In experiment 1, we recorded MEG with a 306-channel (102 sensor triplets: 1 magnetometer and 2 orthogonal planar gradiometers), whole-head setup by ElektaNeuromag (Helsinki, Finland) at 1000 Hz with a hardware bandpass filter between 0.1 and 330 Hz. Eye movements as well as heart rate were monitored with vertical and horizontal EOG and ECG channels. Prior to installation of the subject in the MEG chamber, we digitized three head landmarks (nasion and pre-auricular points), four head position indicator (HPI) coils placed over frontal and mastoïdian skull areas, and 60 additional locations outlining the participant’s head with a 3-dimensional Fastrak system (Polhemus, USA). Head position was measured at the beginning of each run.
Our preprocessing pipeline followed Marti et al. (2015). Using MaxFilter Software (ElektaNeuromag, Helsinki, Finland), raw MEG signals were first cleaned of head movements, bad channels, and magnetic interference originating from outside the MEG helmet (Taulu et al., 2004), and then downsampled to 250 Hz. We conducted all further preprocessing steps with the Fieldtrip toolbox (http://www.fieldtriptoolbox.org/; Oostenveld et al., 2011) run in a Matlab R2014a environment. Initially, MEG data were epoched between −0.5 and +2.5 s with respect to target onset for all stimulus-locked, and between −0.5 and +0.8 s with respect to the onset of the response screen for all response-locked analyses. Trials contaminated by muscle or other movement artifacts were then identified and rejected in a semi-automated procedure, for which the variance of the MEG signals across sensors served as an index of contamination. To remove any residual eye-movement and cardiac artifacts, we performed independent component analysis separately for each channel type, visually inspected the topographies and time courses of the first 30 components, and subtracted any contaminated component from the MEG data. Except for analyses requiring higher spatial precision (i.e., circular-linear correlations and decoding), results are presented for magnetometers only.
Further preprocessing steps depended on the nature of the subsequent analysis: Epochs retained for investigations based on evoked responses (i.e., ERFs, decoding, circular-linear correlations) were low-pass filtered at 30 Hz, while time-frequency decompositions relied on entirely unfiltered data. In the latter case, a sliding, frequency-independent Hann taper (window size: 500 ms, step size: 20 ms) was convolved with the unfiltered epochs in order to extract an estimate of power between 1 and 99 Hz (in 2 Hz steps) to identify the neural correlates of conscious and non-conscious perception and working memory in the frequency domain. Prior to univariate or multivariate statistical analysis, data (ERFs, time-frequency power estimates) were baseline corrected using a period between −200 and −50 ms.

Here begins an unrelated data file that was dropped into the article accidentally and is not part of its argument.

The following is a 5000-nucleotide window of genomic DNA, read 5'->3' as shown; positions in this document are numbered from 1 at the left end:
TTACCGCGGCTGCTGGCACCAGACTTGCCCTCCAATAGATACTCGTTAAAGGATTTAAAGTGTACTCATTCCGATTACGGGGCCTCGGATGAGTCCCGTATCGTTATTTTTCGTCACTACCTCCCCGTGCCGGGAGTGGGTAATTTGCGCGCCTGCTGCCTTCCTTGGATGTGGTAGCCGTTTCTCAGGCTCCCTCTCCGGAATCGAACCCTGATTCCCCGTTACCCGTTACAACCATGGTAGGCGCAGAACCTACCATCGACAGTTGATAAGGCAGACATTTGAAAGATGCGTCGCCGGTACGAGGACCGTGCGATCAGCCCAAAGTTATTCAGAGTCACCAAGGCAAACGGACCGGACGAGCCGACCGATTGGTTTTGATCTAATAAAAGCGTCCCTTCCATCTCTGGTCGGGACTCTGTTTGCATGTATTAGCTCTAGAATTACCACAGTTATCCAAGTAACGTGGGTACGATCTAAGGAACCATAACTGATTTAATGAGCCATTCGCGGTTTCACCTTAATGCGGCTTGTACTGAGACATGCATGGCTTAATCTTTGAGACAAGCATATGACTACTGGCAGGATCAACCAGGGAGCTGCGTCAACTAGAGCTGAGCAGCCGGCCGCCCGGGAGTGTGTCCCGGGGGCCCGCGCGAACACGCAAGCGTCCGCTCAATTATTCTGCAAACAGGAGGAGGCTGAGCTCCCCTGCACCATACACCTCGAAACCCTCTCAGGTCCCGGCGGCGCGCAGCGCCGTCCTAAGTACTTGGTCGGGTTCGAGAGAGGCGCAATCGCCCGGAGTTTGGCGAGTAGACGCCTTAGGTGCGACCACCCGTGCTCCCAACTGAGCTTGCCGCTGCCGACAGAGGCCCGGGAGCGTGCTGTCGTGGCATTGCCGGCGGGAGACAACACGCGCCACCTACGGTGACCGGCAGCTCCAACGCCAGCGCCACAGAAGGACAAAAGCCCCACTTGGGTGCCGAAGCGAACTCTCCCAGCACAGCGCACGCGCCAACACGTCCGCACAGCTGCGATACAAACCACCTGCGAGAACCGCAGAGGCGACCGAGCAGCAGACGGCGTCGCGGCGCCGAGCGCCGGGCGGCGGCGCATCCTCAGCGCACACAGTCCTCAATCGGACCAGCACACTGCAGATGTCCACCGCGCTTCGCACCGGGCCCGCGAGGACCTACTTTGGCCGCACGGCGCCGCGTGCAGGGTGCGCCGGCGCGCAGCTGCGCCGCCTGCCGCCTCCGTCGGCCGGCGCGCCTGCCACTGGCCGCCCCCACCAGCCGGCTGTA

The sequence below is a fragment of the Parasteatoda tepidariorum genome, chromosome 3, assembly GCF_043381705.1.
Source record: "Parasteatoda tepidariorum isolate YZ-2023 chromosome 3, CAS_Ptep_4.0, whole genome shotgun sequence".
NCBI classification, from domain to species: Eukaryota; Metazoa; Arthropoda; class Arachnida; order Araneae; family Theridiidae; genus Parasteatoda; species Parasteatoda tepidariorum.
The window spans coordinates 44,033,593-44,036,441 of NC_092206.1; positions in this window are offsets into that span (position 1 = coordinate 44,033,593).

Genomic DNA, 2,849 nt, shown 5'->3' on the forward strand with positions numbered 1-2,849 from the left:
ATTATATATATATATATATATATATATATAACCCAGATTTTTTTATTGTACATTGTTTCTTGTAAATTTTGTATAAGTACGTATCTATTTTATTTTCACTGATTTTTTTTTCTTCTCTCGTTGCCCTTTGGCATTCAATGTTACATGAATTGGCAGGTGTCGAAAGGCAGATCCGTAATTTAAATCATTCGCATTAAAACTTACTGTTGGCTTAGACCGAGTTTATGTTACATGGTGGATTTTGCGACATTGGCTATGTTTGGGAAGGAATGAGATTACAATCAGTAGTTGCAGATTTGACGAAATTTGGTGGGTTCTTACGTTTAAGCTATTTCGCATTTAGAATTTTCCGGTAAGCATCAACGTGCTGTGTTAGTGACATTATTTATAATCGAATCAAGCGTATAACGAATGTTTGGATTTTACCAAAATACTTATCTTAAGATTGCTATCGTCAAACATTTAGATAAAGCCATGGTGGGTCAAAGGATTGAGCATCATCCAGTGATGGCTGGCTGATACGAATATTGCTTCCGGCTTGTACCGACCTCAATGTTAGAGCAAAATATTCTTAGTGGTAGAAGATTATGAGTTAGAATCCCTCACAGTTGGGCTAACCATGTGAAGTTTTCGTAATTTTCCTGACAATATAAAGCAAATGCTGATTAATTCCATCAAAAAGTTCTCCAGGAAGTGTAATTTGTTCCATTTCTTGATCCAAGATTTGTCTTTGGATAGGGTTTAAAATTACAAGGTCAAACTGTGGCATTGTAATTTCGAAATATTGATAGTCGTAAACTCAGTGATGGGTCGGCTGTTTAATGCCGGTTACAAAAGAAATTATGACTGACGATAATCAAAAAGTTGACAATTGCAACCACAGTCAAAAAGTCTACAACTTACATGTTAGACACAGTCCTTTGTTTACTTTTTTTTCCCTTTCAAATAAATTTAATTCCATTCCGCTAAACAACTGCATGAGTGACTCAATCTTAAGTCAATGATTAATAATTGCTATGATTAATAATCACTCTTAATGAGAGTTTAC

To localize and track the neural representations of target, response, and distractor location, filtered epochs were transformed into circular-linear correlation coefficients. Following King et al. (2016), we combined the two linear correlation coefficients between the MEG signal and the sine and cosine of the angle defining the location in question (i.e., target, distractor, or response). An empirical null distribution was generated for each condition separately by shuffling the labels (i.e., target, distractor, or response location) at the corresponding time points and averaging the resulting distribution from 1000 such permutations.
Due to the spatial nature of our task, there is a possibility that subjects could have systematically moved their eyes after the presentation of the target, thus contaminating the correlation analyses. However, several lines of evidence suggest that this was not the case: First, participants were carefully instructed not to move their eyes. A close inspection of the EOG traces confirmed that subjects successfully implemented this request and did not display any strategic eye movements. Second, we carefully removed any trials contaminated by such movements as part of our preprocessing procedure. Third, the topographical patterns of the correlations show that the signal primarily originated in occipital and parietal channels. Eye movements therefore unlikely have driven the circular-linear correlations.
Individual anatomical magnetic resonance images (MRI), obtained with a 3D T1-weighted spoiled gradient recalled pulse sequence (voxel size: 1 * 1 * 1.1 mm; repetition time [TR]: 2300 ms; echo time [TE]: 2.98 ms; field of view [FOV]: 256 * 240 * 176 mm; 160 slices) in a 3T Tim Trio Siemens scanner, were first segmented into gray/white matter as well as subcortical structures with FreeSurfer (https://surfer.nmr.mgh.harvard.edu/). We then reconstructed the cortical, scalp, and head surfaces in Brainstorm (http://neuroimage.usc.edu/brainstorm; Tadel et al., 2011) and co-registered these anatomical images with the MEG signals, using the HPI coils and the digitized head shape as a reference. Current density distributions on the cortical surface were subsequently estimated separately for each condition and subject. Specifically, we employed an analytical model with overlapping spheres to compute the leadfield matrix and modeled neuronal current sources with an unconstrained (dipole orientation loosening factor: 0.2) weighted minimum-norm current estimate (wMNE; depth-weighting factor: 0.5) and a noise covariance obtained from the baseline period of all trials. Average time-frequency power in the alpha (8–12 Hz) and beta (13–30 Hz) bands was then estimated with complex Morlet wavelets using the Brainstorm default parameters, the resulting transformations projected onto the ICBM 152 anatomical template (Fonov et al., 2011, 2009), and the contrasts between the conditions of interest computed. Group averages for spatial clusters of at least 150 vertices are shown in dB relative to baseline and were thresholded at 60% of the maximum amplitude (cortex smoothed at 60%).